Friends' logo: simple coal wagon.The Friends of Beamish Museum.

1900s Town .

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There's Lots to See in Beamish Town.

A Relaxing Drink in Good Company.

Beamish town of 1913.

Photograph: Relaxing in the 1900s Sun Inn at Beamish.
With alternative description for non graphics or blind users.

Many volunteers can be found, in costume, in the Town area of the Museum. Especially so on very special and busy occasions such as public holidays.

Taking advantage of their free admission many of the Friends of Beamish can be found visiting the Beamish Town area, listening to the brass band in the park or taking refreshment in the restaurant or the Sun Inn.

All Our Own Work!

There are many examples of works of restoration that have been produced by the Friends for the Museum. A visit to the Carriage House at the rear of the Sun Inn reveals a number of wagons, carts and pieces of horse equipment restored in the Friends' workshop.

The latest addition is the horse drawn Road Sweeper. You may even see it sweeping from time to time.

Even regular visitors to the Town enjoy watching horses being shoed in the courtyard in front of the Carriage House.

A Friend volunteer can often be found playing a street organ at the park gates collecting valuable donations for the Friends of Beamish. This money will go towards paying for restoration projects or the purchase of restorable items for the Museum.

Old Cars and New Projects.

The Town garage has a number of motor vehicles restored by the Friends in their workshop. You will also find the SHEW car that will one day may be restored. Problem as always is finding the money to pay for the work.

The labour comes free but the parts do not and many have to be especially made by local engineering works. Even when parts are made by the skilled volunteers in the Friends' workshop the materials can be expensive.

Members who would like to volunteer to assist by wearing costume or to work on vehicles such as those found in the Town should Contact Beamish.

End of Page.


Text Equivalent of the Photograph on This Page.

Screen Reader version for people who cannot see the image for what ever reason.

Relaxing in the Sun Inn at Beamish 1913 style.

Scene is the interior of a Victorian style pub or inn bar where a group of three seated men on the left and a man standing at a bar counter on the right are looking at a fifth man facing them from behind the bar counter.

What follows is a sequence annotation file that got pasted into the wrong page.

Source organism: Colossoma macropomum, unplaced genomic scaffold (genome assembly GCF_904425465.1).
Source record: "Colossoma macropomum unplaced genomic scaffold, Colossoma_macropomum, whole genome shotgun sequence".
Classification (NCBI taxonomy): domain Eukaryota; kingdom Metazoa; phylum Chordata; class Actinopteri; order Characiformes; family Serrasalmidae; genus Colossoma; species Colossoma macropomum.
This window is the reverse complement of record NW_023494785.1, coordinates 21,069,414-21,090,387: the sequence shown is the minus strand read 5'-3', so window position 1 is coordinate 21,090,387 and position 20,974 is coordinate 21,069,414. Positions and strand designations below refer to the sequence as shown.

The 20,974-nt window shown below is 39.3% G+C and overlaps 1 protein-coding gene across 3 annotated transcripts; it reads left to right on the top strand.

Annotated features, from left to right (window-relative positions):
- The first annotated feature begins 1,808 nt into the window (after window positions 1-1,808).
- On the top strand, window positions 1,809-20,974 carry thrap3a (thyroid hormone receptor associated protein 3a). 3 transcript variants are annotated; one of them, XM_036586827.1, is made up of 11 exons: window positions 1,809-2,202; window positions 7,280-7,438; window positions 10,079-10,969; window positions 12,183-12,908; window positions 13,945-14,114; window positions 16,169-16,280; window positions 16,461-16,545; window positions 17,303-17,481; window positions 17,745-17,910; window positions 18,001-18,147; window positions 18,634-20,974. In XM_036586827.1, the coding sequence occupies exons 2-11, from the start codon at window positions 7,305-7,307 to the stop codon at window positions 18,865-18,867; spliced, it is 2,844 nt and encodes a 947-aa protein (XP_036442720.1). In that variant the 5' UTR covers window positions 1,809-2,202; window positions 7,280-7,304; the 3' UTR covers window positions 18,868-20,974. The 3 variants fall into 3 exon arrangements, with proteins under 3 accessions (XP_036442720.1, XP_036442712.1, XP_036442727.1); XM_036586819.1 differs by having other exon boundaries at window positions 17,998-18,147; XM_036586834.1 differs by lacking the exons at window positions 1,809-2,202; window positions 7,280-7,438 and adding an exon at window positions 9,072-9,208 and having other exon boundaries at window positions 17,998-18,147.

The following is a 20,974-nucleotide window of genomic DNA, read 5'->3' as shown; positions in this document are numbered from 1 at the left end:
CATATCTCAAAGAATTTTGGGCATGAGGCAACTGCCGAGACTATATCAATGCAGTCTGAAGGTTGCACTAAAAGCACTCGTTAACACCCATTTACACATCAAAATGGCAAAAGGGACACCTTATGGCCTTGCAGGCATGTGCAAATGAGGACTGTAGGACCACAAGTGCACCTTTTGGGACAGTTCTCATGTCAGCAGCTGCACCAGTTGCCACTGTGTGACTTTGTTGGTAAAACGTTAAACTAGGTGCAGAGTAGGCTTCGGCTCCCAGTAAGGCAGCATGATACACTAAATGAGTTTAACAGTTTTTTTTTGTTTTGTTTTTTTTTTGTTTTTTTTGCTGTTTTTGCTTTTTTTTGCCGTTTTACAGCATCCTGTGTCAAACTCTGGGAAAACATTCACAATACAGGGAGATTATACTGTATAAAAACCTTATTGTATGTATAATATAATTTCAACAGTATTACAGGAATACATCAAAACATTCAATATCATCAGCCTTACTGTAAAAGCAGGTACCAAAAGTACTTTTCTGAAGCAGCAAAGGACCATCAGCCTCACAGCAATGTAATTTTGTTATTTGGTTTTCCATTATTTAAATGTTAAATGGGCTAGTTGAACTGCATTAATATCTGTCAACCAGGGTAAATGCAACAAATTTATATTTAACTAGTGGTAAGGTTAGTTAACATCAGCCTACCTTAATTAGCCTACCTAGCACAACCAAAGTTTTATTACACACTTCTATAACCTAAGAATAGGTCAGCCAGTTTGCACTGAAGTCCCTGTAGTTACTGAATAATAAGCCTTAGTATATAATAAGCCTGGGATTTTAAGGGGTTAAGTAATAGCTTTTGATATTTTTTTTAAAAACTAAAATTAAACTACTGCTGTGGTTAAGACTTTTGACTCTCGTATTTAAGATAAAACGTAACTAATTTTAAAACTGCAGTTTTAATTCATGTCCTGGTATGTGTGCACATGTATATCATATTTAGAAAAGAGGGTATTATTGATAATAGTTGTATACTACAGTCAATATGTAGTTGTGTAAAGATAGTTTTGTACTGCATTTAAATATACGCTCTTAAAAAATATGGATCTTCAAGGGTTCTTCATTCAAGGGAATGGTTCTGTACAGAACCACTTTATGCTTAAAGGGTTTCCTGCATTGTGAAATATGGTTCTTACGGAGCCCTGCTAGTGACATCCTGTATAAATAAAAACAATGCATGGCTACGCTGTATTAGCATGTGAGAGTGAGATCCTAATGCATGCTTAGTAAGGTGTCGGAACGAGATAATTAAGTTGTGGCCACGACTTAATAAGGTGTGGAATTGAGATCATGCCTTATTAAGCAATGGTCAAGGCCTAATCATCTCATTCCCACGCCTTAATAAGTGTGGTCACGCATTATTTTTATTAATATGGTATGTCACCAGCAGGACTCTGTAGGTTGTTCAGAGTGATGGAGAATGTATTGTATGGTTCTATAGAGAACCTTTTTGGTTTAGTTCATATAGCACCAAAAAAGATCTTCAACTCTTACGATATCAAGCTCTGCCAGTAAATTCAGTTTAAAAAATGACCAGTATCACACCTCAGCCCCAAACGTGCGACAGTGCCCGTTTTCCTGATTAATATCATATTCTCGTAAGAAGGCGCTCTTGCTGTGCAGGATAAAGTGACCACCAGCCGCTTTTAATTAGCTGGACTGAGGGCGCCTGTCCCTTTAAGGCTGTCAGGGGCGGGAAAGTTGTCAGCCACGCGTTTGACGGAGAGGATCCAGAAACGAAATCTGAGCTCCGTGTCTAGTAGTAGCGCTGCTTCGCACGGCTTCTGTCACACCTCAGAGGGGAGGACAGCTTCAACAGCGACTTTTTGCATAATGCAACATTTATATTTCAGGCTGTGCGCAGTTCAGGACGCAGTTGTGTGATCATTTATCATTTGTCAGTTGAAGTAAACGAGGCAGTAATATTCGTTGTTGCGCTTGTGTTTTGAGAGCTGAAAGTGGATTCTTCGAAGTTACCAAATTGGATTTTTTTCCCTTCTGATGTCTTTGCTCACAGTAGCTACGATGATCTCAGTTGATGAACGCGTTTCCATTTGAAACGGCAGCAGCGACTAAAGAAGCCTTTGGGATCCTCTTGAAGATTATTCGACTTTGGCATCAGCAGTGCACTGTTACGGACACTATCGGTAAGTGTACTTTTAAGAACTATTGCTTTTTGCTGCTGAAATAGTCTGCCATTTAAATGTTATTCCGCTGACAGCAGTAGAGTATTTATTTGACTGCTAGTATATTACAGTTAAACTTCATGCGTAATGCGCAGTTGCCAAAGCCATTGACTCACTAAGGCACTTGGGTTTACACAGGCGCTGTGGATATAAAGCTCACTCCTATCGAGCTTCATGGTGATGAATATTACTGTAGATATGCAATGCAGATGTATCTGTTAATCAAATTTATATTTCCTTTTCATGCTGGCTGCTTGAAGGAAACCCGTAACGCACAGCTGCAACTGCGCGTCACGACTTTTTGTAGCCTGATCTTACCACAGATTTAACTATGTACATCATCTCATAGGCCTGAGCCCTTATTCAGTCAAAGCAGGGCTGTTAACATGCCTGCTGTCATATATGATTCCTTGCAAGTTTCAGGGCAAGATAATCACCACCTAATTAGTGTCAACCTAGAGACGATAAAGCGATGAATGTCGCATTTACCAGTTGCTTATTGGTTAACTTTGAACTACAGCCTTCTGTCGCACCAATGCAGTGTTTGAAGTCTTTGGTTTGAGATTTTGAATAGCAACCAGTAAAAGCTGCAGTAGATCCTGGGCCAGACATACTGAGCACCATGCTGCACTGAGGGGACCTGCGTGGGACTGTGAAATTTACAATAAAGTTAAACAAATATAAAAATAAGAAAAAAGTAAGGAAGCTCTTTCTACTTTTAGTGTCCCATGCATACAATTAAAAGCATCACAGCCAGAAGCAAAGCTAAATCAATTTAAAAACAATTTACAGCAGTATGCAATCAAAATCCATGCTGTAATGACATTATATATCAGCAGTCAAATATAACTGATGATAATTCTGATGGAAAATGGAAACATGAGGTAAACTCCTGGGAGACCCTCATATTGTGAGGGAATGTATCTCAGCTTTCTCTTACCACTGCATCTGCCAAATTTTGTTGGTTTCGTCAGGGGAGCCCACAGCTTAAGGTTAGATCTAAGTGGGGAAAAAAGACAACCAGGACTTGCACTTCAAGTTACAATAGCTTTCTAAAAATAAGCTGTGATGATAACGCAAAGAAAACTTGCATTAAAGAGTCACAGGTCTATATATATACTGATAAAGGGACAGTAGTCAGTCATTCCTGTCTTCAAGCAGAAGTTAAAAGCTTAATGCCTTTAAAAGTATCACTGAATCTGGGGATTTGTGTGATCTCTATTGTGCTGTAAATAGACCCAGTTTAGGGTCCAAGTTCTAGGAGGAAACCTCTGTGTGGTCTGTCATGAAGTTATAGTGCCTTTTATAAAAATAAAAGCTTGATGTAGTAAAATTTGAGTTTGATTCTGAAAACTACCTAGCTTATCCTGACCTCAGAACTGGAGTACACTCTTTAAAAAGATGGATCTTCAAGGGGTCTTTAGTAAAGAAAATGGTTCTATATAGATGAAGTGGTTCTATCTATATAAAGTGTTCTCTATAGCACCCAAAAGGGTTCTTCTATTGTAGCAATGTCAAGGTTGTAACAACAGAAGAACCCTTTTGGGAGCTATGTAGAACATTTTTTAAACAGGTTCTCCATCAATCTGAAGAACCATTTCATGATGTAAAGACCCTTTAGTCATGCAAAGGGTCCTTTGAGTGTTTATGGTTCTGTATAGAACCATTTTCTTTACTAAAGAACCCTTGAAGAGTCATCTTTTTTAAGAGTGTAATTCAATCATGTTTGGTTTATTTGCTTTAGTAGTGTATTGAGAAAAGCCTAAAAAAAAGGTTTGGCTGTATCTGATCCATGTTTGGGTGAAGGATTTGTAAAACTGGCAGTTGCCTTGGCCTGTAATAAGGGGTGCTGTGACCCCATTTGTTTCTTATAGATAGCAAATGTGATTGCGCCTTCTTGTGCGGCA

The top shows a horizontal band of light brown ceiling with a white lamp hanging at its centre. A wide brown coping between ceiling and both visible walls. On the left side is a light brown wall which has two very large windows each having an arched top and a horizontal bar at half height. The wall leads back into the corner at one third distance from the left.

From this corner a dark brown back wall extends the rest of the width on the right of the picture. Immediately right of the corner on the back wall are two rectangles the smaller of which is positioned above a larger. Both are white with brown borders.

Centre of the picture and next is a large mirror on a chimney breast on this wall above an open fire place with a fire showing red glowing flames. Next right of the chimney breast on the back wall are two indistinguishable small pictures with white frames hanging at half height.

Lower half of the picture on the left. Two men are sitting on a long bench seat under the windows with their backs to the windows and in front of them is a small round ornate black bar table. They are both wearing light brown working men's caps and matching brown suits of the 1913 period.

At the centre of the picture a third man is sitting at the same table with his head turned to the right. He is sitting on a chair with arm rests and is wearing a light brown cloth cap, a light brown jacket and dark grey trousers.

Lower half of the picture on the right are two men standing at a bar counter. The man just right of centre is standing facing to the right with his right hand on his right hip and his left leg raise with his foot on a rail below the counter. He wears a black suit and bowler hat typical of the 1913 period and he has grey hair, white shirt with a high collar and a black tie.

The bar counter is seen on the lower right hand corner with a diagonal line going down from left to right to separate the top from the front. On the top can be seen small glasses and miscellaneous objects difficult to make out. The front of the bar is bright orange in vertical stripes and a top narrow facing in dark orange.

Behind the bar counter stands a man wearing a black bowler hat, a white shirt and a black waistcoat with both hands resting on the bar counter in front of him. He faces towards the left looking at the other man at the bar. Bottom of the picture on the left is an empty chair with arm rests a high back and vertical rail supports. to the right the floor in light brown wooden style. TEXT


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